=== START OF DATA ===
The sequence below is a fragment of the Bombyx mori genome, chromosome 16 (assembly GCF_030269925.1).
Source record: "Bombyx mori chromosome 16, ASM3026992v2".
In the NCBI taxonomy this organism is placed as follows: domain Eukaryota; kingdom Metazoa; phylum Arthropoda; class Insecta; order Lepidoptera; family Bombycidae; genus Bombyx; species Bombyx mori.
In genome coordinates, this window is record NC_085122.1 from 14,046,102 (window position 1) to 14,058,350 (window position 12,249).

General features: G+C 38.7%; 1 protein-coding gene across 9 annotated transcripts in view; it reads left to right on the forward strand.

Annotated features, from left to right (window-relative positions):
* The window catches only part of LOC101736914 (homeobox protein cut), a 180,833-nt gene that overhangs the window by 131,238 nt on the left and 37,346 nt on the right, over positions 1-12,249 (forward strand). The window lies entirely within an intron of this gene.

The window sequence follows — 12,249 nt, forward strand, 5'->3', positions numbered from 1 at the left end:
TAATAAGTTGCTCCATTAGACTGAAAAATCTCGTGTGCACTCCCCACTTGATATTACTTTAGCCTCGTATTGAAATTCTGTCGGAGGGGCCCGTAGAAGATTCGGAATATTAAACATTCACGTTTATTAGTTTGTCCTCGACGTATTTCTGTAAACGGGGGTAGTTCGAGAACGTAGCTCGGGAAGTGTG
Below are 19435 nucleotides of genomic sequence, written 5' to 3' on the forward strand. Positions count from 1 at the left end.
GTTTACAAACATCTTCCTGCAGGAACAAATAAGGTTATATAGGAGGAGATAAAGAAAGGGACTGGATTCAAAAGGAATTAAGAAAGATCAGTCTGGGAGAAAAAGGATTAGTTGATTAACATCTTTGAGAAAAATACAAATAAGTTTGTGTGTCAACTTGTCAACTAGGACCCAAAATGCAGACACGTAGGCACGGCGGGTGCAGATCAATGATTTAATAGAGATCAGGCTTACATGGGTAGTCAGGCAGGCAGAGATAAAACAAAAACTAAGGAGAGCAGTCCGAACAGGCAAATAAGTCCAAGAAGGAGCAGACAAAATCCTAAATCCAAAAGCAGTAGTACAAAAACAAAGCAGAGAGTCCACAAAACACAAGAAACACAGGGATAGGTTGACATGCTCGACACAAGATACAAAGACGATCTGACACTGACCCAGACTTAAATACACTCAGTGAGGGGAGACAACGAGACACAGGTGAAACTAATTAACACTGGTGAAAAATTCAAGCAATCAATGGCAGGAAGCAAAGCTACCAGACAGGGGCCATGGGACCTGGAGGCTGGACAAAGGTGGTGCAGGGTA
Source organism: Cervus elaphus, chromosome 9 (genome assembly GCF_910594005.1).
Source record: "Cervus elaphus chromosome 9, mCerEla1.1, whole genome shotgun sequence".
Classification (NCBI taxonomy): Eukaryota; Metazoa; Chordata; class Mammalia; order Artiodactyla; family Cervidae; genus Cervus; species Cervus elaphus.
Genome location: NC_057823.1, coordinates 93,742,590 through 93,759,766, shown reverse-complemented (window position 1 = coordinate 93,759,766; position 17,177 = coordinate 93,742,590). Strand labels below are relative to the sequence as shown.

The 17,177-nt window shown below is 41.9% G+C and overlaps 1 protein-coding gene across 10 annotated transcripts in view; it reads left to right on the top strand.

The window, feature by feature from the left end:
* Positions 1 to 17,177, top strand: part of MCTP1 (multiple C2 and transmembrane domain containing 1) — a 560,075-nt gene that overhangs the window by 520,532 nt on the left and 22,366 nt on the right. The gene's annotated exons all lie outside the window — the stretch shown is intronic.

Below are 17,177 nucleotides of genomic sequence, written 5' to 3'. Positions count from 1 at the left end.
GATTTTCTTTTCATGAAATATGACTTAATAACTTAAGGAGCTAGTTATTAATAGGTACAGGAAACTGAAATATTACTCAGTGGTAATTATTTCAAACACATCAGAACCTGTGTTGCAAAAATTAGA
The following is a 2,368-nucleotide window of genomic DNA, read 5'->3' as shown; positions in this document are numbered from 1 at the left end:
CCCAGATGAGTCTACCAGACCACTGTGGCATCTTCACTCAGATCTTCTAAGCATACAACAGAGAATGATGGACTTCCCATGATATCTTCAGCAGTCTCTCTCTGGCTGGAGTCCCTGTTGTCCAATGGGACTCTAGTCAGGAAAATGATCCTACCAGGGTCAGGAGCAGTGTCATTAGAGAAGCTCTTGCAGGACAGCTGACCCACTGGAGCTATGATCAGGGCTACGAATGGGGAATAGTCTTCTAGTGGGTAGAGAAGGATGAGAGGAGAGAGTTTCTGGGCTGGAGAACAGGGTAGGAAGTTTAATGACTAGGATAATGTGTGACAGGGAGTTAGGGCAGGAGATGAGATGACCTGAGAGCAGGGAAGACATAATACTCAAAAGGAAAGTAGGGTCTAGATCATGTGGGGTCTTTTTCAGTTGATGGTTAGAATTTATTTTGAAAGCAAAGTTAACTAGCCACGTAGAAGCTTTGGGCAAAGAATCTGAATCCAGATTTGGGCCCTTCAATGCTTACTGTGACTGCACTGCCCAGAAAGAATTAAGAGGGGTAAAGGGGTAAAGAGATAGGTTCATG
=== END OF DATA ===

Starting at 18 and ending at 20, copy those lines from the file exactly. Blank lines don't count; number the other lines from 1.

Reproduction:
* Positions 1 to 17,177, top strand: part of MCTP1 (multiple C2 and transmembrane domain containing 1) — a 560,075-nt gene that overhangs the window by 520,532 nt on the left and 22,366 nt on the right. The gene's annotated exons all lie outside the window — the stretch shown is intronic.

Below are 17,177 nucleotides of genomic sequence, written 5' to 3'. Positions count from 1 at the left end.
GATTTTCTTTTCATGAAATATGACTTAATAACTTAAGGAGCTAGTTATTAATAGGTACAGGAAACTGAAATATTACTCAGTGGTAATTATTTCAAACACATCAGAACCTGTGTTGCAAAAATTAGA